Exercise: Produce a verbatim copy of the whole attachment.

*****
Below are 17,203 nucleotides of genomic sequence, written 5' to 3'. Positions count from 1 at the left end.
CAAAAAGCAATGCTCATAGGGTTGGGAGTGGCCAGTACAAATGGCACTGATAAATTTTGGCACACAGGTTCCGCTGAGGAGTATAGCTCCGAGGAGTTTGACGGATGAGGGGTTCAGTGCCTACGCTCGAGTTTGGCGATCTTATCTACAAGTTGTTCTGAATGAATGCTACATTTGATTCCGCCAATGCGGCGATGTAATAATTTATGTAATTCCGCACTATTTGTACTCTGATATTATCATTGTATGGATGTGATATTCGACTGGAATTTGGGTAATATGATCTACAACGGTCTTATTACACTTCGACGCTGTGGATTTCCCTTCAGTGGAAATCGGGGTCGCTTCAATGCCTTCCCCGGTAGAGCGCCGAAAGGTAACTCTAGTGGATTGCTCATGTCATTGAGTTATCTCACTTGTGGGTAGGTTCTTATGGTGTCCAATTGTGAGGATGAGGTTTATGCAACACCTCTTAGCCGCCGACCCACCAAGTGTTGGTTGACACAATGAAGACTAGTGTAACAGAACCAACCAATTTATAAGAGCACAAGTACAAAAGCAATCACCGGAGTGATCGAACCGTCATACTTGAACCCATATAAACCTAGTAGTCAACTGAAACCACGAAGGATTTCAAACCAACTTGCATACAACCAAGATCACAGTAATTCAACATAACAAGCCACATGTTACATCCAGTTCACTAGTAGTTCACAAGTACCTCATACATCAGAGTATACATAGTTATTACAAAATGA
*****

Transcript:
Below are 17,203 nucleotides of genomic sequence, written 5' to 3'. Positions count from 1 at the left end.
CAAAAAGCAATGCTCATAGGGTTGGGAGTGGCCAGTACAAATGGCACTGATAAATTTTGGCACACAGGTTCCGCTGAGGAGTATAGCTCCGAGGAGTTTGACGGATGAGGGGTTCAGTGCCTACGCTCGAGTTTGGCGATCTTATCTACAAGTTGTTCTGAATGAATGCTACATTTGATTCCGCCAATGCGGCGATGTAATAATTTATGTAATTCCGCACTATTTGTACTCTGATATTATCATTGTATGGATGTGATATTCGACTGGAATTTGGGTAATATGATCTACAACGGTCTTATTACACTTCGACGCTGTGGATTTCCCTTCAGTGGAAATCGGGGTCGCTTCAATGCCTTCCCCGGTAGAGCGCCGAAAGGTAACTCTAGTGGATTGCTCATGTCATTGAGTTATCTCACTTGTGGGTAGGTTCTTATGGTGTCCAATTGTGAGGATGAGGTTTATGCAACACCTCTTAGCCGCCGACCCACCAAGTGTTGGTTGACACAATGAAGACTAGTGTAACAGAACCAACCAATTTATAAGAGCACAAGTACAAAAGCAATCACCGGAGTGATCGAACCGTCATACTTGAACCCATATAAACCTAGTAGTCAACTGAAACCACGAAGGATTTCAAACCAACTTGCATACAACCAAGATCACAGTAATTCAACATAACAAGCCACATGTTACATCCAGTTCACTAGTAGTTCACAAGTACCTCATACATCAGAGTATACATAGTTATTACAAAATGA